Dear Senators Portman & Blumenthal: What Should Blogs Do If SESTA Passes?

from the how-do-we-stay-on-the-right-side-of-the-law dept

So we've spent some time talking about why SESTA is such a bad bill even in its updated form (which fixes just a tiny sliver of the overall problems). And we may have some more soon about other problems with the language in the bill, but for now I want to make this even more real and ask Congress -- and SESTA authors Senators Rob Portman and Richard Blumenthal, specifically, what they think bloggers, independent journalists, citizen journalists and anyone who hosts comments on their site should do if SESTA passes. Because all these sites are platforms protected by Section 230 of the CEA and, as SESTA is written, parts of it are so unclear that it could introduce significant legal liability, or at least uncertainty over whether or not they're liable for the comments readers post on their sites and articles.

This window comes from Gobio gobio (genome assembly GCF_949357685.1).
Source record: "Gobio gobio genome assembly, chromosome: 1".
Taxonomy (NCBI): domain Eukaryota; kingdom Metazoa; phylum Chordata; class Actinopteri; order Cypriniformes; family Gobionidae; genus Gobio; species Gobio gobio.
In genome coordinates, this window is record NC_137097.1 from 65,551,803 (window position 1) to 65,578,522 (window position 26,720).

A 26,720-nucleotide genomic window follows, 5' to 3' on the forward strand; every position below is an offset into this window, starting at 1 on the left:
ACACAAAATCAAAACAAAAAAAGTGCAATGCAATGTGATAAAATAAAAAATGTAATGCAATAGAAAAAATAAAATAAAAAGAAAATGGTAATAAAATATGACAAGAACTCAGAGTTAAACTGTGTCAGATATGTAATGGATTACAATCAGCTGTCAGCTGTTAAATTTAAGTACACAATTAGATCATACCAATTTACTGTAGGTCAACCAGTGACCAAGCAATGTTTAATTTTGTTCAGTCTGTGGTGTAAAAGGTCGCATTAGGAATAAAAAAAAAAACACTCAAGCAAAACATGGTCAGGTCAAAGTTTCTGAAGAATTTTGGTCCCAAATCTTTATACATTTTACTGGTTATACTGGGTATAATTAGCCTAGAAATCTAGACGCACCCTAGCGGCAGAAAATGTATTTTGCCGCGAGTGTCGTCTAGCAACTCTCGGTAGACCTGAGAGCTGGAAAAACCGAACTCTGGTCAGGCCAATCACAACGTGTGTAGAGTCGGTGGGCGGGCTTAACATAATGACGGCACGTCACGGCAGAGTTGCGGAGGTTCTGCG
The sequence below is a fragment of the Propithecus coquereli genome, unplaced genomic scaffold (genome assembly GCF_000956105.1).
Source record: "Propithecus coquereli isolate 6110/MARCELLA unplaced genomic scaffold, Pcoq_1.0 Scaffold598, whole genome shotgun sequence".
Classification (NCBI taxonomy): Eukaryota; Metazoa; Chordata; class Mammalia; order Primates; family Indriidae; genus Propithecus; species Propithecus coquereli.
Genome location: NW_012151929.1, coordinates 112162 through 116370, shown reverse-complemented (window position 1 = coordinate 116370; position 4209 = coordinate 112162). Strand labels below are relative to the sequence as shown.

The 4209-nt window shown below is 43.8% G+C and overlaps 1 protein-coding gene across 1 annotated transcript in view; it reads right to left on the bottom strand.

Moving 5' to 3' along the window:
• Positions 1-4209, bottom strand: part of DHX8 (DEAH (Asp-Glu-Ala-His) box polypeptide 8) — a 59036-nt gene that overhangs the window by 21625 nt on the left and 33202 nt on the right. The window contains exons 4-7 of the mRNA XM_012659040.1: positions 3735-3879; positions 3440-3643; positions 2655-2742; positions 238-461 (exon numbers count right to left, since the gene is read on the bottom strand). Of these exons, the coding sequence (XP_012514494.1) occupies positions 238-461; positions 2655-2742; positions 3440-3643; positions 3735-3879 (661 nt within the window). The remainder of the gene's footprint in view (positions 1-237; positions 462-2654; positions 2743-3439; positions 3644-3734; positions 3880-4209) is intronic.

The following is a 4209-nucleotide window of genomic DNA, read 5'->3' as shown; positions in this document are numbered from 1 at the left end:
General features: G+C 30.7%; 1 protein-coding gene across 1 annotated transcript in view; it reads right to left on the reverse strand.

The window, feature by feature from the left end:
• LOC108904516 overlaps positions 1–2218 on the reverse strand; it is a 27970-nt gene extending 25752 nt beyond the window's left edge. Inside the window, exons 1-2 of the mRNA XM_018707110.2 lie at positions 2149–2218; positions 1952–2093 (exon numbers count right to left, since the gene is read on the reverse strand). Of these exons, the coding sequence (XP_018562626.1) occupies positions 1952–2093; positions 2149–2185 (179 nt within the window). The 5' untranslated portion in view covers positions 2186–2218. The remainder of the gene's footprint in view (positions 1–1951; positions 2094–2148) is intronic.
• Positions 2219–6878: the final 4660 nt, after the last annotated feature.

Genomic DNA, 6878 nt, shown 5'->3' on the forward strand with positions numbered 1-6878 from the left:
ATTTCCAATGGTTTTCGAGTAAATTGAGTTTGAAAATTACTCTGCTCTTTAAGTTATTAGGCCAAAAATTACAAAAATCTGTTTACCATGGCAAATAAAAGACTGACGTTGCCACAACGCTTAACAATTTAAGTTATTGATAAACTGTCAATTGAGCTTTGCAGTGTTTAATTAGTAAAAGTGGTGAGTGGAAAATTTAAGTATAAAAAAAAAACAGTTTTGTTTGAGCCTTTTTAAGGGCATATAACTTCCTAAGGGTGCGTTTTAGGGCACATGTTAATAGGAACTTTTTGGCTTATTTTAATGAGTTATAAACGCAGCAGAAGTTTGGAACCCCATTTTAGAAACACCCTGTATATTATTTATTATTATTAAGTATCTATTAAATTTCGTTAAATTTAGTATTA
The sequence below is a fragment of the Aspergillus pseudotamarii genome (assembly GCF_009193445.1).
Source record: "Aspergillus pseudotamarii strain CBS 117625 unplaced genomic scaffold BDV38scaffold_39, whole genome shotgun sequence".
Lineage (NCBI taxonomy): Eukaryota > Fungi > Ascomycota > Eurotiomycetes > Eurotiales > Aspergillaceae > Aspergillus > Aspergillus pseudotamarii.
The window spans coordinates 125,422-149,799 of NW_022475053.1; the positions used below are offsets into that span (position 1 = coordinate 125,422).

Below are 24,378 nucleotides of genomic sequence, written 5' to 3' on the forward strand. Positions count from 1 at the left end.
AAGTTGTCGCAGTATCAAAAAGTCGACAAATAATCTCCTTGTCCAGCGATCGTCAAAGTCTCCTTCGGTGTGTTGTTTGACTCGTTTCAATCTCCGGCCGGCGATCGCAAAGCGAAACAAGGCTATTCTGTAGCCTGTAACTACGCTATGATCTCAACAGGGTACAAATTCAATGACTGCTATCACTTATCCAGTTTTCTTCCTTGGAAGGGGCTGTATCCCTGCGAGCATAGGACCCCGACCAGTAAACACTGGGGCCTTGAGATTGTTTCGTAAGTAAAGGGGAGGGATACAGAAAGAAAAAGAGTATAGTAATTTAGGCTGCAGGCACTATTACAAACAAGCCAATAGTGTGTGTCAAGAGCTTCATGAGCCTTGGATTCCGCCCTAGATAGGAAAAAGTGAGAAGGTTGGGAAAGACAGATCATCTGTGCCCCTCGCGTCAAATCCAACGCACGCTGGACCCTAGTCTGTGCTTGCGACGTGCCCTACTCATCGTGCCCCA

One thing we've heard over and over again from SESTA supporters is that the bill won't have any impact on most sites because (they claim) "no one accidentally facilitates sex trafficking." We wonder how they can be so certain. Ignoring, for the moment, that all sorts of important speech can be branded as speech related to trafficking, even for speech we all agree is problematic, it is not clear what the Congressional authors of the bill, and SESTA's staunchest advocates, think smaller sites, like ours, should do to ensure that none of that content ever sneaks through and ends up in our comment sections. To use us as an example: we're a small site, with a small team and limited resources. But we do allow comments on our posts, because we think community is an important aspect of a modern media site -- and we get a lot of comments, to the point that it is literally impossible for us to review every single comment on the site. We also, obviously, get a fair number of spam comments, and have put in place spam filters. The spam filters are pretty good, but they will make a few Type I and Type II errors at times (i.e., accidentally holding a legit comment and accidentally letting through a spam comment).